Ageism in America: What’s the point of living if no one wants to f*ck you?

Ageism in America: What’s the point of living if no one wants to f*ck you?

There is a stigma about growing old(er) in America that translates, usually, into ageism. Growing old is not a death sentence. Let me rephrase. The way the young view growing old is that life is over after 30 (or 35 or 40 if you’re lucky), while those who have made it past 30 will tell you that you don’t truly start living until after that. Ageism is exactly what it sounds like: Discriminating against someone because of their age. It’s the only negative “-ism” that America not only doesn’t protest or march against, but seems to embrace. We celebrate youth in America like we’re worried “Children of Men” is going to become a reality. (Note: Of course America is not the only place where this happens. But for the purposes of this article, we’re keeping it here.) Growing old is something to be laughed at, poked at, ridiculed, and shamed. Even as we’re living longer, and hearing things like “30 is the new 20” and “50 is the new 30” it seems people are worried more than ever about growing old. But like your skin color or sexual preferences, it’s not something you can control. Here we take a look at some of the attitudes and mindsets the American culture has about aging; about growing old, and being old.   This world was made for robots We treat our elderly the way we treat our electronics. When someone gets too old, they get replaced by something newer, sleeker, sexier, younger. And it’s without shame. So, act like a robot. There is routine. Follow the routine: Wake up, go to work, come home. This routine will...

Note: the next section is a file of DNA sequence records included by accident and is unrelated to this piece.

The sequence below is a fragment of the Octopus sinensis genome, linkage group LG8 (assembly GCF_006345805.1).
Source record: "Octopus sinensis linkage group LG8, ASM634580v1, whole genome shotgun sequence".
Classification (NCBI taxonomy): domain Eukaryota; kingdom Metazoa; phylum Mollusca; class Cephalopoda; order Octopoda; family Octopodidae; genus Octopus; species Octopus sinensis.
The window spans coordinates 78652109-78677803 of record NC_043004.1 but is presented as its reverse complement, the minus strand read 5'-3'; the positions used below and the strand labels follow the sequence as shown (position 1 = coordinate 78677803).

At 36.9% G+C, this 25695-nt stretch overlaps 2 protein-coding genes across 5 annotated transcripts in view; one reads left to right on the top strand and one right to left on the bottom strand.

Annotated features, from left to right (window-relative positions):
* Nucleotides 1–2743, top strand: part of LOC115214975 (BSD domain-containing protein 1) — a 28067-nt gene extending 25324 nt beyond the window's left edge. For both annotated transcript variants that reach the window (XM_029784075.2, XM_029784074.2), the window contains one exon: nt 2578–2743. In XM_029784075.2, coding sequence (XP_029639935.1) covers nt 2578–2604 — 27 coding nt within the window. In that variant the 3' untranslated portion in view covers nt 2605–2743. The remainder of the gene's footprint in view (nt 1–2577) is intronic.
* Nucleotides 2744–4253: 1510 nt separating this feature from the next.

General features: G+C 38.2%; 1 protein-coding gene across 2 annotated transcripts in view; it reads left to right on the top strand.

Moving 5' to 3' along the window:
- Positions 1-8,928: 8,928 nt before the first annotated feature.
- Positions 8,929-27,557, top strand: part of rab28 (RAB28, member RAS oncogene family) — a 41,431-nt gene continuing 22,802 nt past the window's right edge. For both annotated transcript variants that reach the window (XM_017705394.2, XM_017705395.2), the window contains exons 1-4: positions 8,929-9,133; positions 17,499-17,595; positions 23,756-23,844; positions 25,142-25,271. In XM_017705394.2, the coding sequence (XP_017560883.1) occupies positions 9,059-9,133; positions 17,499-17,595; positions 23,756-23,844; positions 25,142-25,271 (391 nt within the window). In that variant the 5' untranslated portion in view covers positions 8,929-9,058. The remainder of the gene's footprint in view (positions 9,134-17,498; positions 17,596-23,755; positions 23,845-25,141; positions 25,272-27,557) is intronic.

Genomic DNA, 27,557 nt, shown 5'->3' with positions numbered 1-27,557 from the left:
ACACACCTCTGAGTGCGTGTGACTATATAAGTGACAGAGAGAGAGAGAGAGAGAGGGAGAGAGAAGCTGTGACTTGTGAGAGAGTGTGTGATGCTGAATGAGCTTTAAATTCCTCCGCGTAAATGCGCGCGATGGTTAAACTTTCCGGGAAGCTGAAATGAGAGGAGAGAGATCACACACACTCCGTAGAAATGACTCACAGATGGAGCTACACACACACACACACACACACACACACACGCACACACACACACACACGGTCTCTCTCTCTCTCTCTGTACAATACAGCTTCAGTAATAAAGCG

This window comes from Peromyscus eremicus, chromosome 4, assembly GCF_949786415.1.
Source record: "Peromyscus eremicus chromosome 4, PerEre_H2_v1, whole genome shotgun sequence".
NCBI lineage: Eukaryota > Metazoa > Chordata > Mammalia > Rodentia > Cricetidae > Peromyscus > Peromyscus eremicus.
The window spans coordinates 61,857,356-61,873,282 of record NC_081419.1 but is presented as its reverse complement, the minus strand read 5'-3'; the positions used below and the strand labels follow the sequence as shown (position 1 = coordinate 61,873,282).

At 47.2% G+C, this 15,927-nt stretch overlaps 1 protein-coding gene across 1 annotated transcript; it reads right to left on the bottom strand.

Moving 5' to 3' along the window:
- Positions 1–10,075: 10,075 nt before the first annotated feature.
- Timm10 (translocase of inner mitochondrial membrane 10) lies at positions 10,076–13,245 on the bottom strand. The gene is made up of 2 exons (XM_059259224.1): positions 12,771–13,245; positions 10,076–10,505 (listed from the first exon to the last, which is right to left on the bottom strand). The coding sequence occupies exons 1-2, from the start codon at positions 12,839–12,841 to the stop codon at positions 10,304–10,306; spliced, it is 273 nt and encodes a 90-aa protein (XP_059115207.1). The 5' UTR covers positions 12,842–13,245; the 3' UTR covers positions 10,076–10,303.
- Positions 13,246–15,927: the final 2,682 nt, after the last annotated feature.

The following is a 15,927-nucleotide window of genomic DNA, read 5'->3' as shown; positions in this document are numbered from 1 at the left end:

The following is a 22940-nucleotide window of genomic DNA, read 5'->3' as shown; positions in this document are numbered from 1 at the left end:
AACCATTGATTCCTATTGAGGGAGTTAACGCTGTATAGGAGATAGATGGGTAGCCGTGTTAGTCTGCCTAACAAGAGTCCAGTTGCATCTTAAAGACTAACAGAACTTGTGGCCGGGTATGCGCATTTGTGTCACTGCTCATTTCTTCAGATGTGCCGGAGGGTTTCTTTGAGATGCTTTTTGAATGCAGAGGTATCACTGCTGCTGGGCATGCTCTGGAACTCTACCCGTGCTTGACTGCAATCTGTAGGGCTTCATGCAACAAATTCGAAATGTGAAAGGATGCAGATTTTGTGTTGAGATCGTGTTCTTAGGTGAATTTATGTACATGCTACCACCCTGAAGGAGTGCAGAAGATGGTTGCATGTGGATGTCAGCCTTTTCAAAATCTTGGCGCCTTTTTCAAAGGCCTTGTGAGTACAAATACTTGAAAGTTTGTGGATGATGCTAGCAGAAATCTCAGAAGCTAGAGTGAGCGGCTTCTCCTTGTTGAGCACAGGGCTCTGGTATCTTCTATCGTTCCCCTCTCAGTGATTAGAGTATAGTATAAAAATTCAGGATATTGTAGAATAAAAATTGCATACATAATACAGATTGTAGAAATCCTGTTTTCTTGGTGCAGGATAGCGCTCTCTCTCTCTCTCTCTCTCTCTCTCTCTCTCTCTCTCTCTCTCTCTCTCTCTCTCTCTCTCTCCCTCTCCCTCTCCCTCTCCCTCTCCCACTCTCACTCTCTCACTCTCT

Will private companies take over the galaxy?

Will private companies take over the galaxy?

It was always only a matter of time before private companies got in on the space race. Taking over from NASA and other government entities as intrepid explorers of beyond our atmosphere, some pretty prominent voices have spoken up recently about conquering the cosmos. Amazon’s Jeff Bezos, Virgin’s Richard Branson, and, perhaps most notably, Elon Musk and his SpaceX program, have made rockets landing on Mars painted with a corporate logo an increasingly imminent reality. This isn’t inherently a bad thing. The private sector should always be able to step in where government hasn’t and, given the decline of governments all across the world to find and fund new missions to space, the potential is there to go further than we ever have before. But, as there aren’t really many rules governing the great unknown, and no one really seems to know who would enforce them if there were, who would stop private companies from going to war over it? Taking over the galaxy This is assuming that private companies/individuals find something worth fighting over, if gold was discovered on Mercury, for example (read more on space mining here: Space Mining Is Going To Accelerate The Military Space Race), as space exploration doesn’t offer much by way of riches. We know that long term domination of “the final frontier” would yield profit, sure; if we ever colonize Mars, being the first one there selling real estate with your logo stamped in the dust will surely be lucrative. First, we should establish what regulations currently exists. The “Outer Space Treaty” (full name: The Treaty on Principles Governing the Activities of States in the Exploration...